In a nearby light manufacturing building, a 50 hp load-unload compressor with dryer is installed. The compressor was very lightly loaded. See Table 1 for a summary of equipment and Figure 2 for a system diagram.
Table 1. Equipment Inventory. Click to enlarge.
Figure 2. Existing System Diagram
Data Collection and Analysis
At the beginning of the audit, it was not clear how often the large sandblasting would occur, if at all. Production orders for larger fabrication items was less at the time. The small pot was being used most of the time, however. Since a preliminary measure was to use an on-demand control system with a smaller compressor running most of the time, and there already was a smaller system nearby that might be integrated, we monitored both systems at the same time. The following data collection, together with testing was done:
2 week Data Collection, 8-second sample rate:
- AC1 (VFD) power
- AC1 (VFD) inlet pressure
- AC2 (fixed speed) current
- AC2 (fixed speed) inlet pressure
- Sandblasting system pressure
- 50 hp power
- 50 hp system pressure
- Ran fixed speed unit, AC2, in “hand” (inlet modulated) at first. This gave a stable flow metric (in modulation).
- Ran VFD, AC1, if demand was high enough to keep it in speed range.
- Opened one large nozzle at a time, while datalogging.
The trend data showed that the large pot was used only four times in two weeks, a total of 1.8 hours, or only 1.1% of the time! The small pot was used only 14 hours, only 8.4% of the time. The system was pressurized 49.5 hours/week, 29.5% of the time. A large VFD compressor was running at min speed and loading. Although the large compressor is fairly efficient in its peed range, it is not at the low end, requiring an average of 32 kW to supply 42 scfm of mostly leaks. If the primary compressor was not a VFD, it would be far worse, about 200 kW at that load. Trend data also showed that the large nozzles leaked, and were not de-pressurized automatically. See Figures 3 to 4 for a summary. “T2” is the name of the large sandblasting system.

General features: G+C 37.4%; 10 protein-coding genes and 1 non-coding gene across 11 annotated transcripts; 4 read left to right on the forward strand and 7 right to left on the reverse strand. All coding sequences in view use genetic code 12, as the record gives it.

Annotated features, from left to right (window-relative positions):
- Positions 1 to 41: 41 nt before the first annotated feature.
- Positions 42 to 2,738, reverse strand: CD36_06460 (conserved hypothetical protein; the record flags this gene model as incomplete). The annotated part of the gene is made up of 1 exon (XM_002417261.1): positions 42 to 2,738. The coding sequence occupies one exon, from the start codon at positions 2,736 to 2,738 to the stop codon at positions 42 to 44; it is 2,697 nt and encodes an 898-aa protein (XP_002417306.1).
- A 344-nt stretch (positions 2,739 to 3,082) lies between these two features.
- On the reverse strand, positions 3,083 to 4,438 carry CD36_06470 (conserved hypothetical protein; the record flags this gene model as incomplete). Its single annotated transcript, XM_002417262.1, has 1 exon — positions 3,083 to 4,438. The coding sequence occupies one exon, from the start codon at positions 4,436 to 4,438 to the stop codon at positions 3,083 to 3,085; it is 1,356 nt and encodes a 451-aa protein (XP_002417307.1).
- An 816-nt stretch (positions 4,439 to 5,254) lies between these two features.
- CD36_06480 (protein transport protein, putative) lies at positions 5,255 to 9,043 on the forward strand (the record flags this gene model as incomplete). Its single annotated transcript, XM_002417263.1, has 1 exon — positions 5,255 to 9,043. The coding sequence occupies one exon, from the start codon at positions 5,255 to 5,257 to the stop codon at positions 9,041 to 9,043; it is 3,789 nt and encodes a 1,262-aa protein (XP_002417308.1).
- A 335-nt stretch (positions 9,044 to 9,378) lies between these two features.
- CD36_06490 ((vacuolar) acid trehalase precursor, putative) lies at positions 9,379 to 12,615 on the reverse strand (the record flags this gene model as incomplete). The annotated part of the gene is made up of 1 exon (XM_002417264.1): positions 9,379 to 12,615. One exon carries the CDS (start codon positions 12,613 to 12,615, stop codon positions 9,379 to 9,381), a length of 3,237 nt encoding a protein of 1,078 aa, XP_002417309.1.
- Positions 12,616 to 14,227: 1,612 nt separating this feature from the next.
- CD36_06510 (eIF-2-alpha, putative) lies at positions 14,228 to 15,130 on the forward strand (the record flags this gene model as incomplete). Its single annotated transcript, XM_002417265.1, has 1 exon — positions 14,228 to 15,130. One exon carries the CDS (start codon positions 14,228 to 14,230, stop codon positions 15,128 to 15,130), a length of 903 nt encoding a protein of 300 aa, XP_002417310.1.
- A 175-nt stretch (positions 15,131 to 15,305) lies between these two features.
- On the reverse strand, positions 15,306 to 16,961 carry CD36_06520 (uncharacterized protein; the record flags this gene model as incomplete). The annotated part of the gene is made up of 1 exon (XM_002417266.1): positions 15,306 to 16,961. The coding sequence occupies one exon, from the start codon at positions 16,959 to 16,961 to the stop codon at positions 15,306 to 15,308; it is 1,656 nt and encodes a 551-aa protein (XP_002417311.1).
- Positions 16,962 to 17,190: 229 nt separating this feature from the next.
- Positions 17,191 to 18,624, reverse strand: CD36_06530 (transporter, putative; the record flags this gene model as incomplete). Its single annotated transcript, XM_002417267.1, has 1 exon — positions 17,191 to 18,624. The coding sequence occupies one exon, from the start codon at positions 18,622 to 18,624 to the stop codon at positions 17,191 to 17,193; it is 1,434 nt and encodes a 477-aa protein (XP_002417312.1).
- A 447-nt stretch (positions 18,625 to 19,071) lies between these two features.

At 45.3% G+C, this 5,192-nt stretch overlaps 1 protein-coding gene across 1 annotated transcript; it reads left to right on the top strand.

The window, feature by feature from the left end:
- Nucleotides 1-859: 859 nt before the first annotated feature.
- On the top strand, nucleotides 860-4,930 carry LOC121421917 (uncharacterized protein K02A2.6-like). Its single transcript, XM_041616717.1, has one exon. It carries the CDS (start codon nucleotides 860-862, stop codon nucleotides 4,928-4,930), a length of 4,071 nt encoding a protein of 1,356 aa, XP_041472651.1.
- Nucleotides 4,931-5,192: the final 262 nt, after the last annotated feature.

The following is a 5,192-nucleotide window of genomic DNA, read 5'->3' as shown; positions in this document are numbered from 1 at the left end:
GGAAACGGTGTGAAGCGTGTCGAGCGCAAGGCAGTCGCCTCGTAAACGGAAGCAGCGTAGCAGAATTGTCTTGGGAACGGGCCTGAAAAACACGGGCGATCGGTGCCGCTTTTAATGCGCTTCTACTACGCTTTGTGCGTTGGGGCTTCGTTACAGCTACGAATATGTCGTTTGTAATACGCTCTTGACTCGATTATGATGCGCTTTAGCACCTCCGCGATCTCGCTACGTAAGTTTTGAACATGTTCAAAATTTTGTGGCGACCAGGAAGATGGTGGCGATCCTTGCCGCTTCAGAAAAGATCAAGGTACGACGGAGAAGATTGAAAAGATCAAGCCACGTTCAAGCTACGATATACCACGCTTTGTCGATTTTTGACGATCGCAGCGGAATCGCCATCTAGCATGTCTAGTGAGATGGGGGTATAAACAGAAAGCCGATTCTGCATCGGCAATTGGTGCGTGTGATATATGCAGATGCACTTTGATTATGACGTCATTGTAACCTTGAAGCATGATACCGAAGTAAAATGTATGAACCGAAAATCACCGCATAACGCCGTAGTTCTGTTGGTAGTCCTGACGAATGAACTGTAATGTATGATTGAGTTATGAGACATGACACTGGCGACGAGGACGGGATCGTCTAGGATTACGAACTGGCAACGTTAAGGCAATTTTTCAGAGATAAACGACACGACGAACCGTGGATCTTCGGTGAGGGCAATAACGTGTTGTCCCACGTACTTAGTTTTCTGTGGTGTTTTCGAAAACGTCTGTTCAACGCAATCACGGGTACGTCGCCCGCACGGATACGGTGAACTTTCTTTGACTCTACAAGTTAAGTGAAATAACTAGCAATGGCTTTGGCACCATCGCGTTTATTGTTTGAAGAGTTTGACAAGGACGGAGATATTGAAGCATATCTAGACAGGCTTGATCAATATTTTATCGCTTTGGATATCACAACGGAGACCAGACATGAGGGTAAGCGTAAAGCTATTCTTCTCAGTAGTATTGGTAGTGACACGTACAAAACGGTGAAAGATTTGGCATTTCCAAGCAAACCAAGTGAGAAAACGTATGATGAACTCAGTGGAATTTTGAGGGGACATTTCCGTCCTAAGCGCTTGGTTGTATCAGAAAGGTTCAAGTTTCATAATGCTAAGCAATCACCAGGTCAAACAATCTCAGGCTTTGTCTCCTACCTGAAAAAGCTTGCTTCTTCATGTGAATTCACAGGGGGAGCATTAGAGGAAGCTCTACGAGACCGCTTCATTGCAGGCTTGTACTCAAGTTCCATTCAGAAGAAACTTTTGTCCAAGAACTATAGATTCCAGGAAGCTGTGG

The general manufacturing system was also very lightly loaded, with no large peaks. Its compressor had a much lower no-load power, only 7 kW, however. “B48” is the name of the general manufacturing system building.
The existing system performance is as follows:
- Average total flow: 66 scfm
- Peak total flow: 2290 scfm
- Total hours/yr: 5,296
- Average pressure: 131 psig for sandblasting and 103 psig for general air
- Total average power: 37 kW
- Efficiency: 1.79 scfm/kW (55.9 kW/100 scfm)
- Energy usage: 196,668 kWh/yr
Figure 3. Flow, 2 Weeks. Cick to enlarge.
Figure 4. Flow and Pressure, Peak Flow Test. Click to enlarge.
Somehow, the large compressor has to be shut off somehow during non-peak periods. This seems simple, but it is not. Operators would not be allowed to randomly start and stop a large system like this. It has to serve other needs, and operations usually does not have the authority to start and stop compressors anyway. The system has to be automatic and reliable.
A conventional control system with adding compressors as demand increases and removing them as it decreases would not work well with these sized compressors, even if T2 and B48 were integrated. The small compressor could be put in position 1, but then the large compressor would end up being “bumped” often for small peaks, and starting and stopping too often. What it needed is an “on-demand” automation system that accomplishes the following functions:
- Use a very reliable indicator of peak demand. This is best done with the safety electrical switches on the nozzles, not flow or pressure. These electrical switches are part of the larger nozzle systems, right on the handle of the nozzle. When the first automatic nozzle switch depressed, large sandblasting has started. After the last one has been opened, it would indicate that large sandblasting is over.
- Minimize dead load by automatic valves when no peak is occurring
- Run the small compressor load-unload when no peak is occurring